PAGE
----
Since 2002, daily Florida political news and commentary


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Welcome To Florida Politics

Thanks for visiting. On a semi-daily basis we scan Florida's major daily newspapers for significant Florida political news and punditry. We also review the editorial pages and political columnists/pundits for Florida political commentary. The papers we review include: the Miami Herald, Sun-Sentinel, Palm Beach Post, Naples News, Sarasota Herald Tribune, St Pete Times, Tampa Tribune, Orlando Sentinel, the Daytona Beach News-Journal, Tallahassee Democrat, and, occasionally, the Florida Times Union; we also review the political news blogs associated with these newspapers.

For each story, column, article or editorial we deem significant, we post at least the headline and link to the piece; the linked headline always appears in quotes. We quote the headline for two reasons: first, to allow researchers looking for the cited piece to find it (if the link has expired) by searching for the original title/headline via a commercial research service. Second, quotation of the original headline permits readers to appreciate the spin from the original piece, as opposed to our spin.

Not that we don't provide spin; we do, and plenty of it. Our perspective appears in post headlines, the subtitles within the post (in bold), and the excerpts from the linked stories we select to quote; we also occasionally provide other links and commentary about certain stories. While our bias should be immediately apparent to any reader, we nevertheless attempt to link to every article, column or editorial about Florida politics in every major online Florida newspaper.


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The Blog for Wednesday, April 25, 2012

"Prospects of a Vice President Marco Rubio?"

    Daniel Ruth asks: "What are the prospects of a Vice President Marco Rubio? About the same as Mister Ed winning the Triple Crown, Roger Clemens making a comeback and Larry the Cable Guy claiming an Oscar for best actor. "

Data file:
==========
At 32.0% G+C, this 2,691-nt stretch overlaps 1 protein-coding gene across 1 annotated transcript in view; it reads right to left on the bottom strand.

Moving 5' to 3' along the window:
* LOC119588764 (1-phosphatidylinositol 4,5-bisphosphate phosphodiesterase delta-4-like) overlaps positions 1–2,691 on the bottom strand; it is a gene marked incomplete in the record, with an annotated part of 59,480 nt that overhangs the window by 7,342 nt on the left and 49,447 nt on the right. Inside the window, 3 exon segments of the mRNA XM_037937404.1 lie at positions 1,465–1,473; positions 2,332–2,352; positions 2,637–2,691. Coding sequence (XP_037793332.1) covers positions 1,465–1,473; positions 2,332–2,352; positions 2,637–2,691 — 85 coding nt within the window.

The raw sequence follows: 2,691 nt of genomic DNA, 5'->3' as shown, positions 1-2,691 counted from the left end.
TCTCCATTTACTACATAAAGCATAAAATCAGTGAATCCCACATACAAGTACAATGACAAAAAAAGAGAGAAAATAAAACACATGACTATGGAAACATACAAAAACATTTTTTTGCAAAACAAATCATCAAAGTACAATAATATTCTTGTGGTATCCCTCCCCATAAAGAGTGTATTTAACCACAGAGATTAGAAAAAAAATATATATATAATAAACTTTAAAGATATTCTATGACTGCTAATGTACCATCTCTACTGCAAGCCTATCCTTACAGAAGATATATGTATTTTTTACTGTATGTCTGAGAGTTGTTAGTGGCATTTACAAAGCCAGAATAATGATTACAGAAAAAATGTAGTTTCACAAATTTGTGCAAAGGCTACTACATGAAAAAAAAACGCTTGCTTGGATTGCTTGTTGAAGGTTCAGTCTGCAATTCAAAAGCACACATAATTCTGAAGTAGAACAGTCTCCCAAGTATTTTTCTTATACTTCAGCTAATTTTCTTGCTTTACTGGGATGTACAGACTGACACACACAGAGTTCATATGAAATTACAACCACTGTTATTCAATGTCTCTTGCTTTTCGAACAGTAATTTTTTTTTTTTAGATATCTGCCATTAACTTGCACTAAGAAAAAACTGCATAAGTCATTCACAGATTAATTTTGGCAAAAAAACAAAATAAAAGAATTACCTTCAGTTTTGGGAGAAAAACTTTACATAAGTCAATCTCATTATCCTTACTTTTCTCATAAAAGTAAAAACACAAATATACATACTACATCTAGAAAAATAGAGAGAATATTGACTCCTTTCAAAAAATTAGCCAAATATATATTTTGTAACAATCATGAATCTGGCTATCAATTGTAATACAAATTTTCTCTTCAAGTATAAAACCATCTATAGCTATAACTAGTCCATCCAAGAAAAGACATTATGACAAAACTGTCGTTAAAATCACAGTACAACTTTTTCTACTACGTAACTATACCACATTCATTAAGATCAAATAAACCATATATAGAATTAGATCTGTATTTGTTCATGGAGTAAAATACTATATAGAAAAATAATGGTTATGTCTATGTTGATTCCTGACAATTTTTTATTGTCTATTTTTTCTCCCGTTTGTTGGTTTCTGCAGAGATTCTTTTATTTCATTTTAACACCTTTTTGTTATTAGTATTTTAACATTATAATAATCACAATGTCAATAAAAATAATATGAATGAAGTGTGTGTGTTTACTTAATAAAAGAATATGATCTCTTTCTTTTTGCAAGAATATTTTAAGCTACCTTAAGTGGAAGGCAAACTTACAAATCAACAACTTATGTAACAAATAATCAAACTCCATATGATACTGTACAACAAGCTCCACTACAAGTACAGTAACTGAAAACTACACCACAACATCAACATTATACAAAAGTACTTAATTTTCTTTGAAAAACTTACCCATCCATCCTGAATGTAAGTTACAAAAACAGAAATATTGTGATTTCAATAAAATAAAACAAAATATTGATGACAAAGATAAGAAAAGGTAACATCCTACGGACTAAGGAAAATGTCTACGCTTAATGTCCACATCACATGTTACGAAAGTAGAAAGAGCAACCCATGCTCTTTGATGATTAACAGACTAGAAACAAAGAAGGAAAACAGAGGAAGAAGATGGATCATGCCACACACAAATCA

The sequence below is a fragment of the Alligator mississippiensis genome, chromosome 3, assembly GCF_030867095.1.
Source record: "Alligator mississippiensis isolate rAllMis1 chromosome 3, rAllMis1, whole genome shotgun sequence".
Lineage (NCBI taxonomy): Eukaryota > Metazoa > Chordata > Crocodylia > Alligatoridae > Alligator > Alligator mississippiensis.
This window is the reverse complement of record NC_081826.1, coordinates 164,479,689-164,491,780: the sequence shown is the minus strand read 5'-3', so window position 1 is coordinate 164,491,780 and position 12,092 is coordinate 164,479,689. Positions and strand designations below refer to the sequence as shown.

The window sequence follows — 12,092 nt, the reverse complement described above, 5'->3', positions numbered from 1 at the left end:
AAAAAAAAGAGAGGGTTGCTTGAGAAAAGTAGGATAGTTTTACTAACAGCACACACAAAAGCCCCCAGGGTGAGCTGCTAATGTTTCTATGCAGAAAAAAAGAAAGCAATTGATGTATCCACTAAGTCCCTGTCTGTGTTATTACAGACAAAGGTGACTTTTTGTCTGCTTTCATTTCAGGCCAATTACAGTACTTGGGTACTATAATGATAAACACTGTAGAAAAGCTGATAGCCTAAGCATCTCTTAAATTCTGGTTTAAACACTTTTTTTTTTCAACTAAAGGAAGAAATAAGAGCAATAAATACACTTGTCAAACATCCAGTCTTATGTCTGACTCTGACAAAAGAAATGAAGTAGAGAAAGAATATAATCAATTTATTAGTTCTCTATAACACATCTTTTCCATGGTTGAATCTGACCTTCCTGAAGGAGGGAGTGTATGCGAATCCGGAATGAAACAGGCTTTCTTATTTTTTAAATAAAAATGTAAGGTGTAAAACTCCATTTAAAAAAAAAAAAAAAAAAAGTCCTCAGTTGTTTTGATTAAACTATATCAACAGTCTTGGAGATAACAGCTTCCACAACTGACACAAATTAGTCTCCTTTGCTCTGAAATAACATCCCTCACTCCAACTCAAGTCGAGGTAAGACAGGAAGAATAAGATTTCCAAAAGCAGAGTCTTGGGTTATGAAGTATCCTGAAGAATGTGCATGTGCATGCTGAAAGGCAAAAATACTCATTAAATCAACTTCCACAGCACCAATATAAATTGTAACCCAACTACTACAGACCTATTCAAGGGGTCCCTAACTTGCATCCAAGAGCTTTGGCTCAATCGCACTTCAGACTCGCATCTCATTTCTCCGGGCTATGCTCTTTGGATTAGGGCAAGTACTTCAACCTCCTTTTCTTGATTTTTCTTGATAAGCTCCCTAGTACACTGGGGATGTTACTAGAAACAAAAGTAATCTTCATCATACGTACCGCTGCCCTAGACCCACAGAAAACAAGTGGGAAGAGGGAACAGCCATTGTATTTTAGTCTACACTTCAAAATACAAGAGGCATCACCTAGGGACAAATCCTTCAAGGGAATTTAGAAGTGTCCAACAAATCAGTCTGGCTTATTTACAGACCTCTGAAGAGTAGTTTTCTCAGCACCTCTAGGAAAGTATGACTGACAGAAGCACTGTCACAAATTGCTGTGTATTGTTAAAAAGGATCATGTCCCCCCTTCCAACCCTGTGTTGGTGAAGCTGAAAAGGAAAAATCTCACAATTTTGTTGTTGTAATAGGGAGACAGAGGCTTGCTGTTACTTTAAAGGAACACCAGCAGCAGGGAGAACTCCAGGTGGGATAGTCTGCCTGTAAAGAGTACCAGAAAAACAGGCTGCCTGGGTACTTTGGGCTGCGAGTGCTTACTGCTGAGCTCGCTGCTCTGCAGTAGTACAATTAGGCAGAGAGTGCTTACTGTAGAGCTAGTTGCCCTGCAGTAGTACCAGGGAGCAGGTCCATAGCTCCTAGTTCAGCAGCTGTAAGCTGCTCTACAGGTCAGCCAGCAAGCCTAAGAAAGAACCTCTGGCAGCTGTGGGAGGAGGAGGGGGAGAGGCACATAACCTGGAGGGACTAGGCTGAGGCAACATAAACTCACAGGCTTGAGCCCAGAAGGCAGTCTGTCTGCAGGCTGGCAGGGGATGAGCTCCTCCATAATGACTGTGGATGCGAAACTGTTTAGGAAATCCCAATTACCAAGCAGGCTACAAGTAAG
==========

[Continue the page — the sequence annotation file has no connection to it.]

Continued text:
From all the swooning and fawning among Republicans over who would be the ideal running mate for Mitt Romney, you would think young master Rubio was a political hybrid of Marc Anthony meets Ronald Reagan meets José Martí.
    "Even though gaga Republicans regard Rubio as the political equivalent of an Enrique Iglesias concert — minus the tossed bloomers on stage — this isn't the senator's time."
    Let us count the ways.

    First, history. Before Rubio starts humming the vice presidential anthem, which happens to be I'm So Lonesome I Could Cry, the senator should know that with one exception — Franklin Roosevelt in 1920 — no vice presidential candidate on a losing ticket has later been elected president. ...

    Being the second banana on a losing presidential campaign has proven to be a career Bermuda Triangle. And Marco Rubio is no FDR.

    Second, age and experience. The knock on Barack Obama in 2008 was that he was too inexperienced to be president and indeed only used his Senate seat to position himself to run for the White House. Probably so.

    But Obama at least had served in the Senate for four years. The 40-year-old Rubio has served in the Senate for less than two years and already he is being touted by the same people critical of Obama's ambition as possessing heartbeat away material.

    Vice president? Jeepers, this chap is still trying to find the Senate men's room.

    Third, the Hispanic thing. Some myopic Mr. Magoo Republicans are acting as if Rubio's Hispanic surname on the ballot will result in one big fat Cinco de Mayo love-in from the Latin community.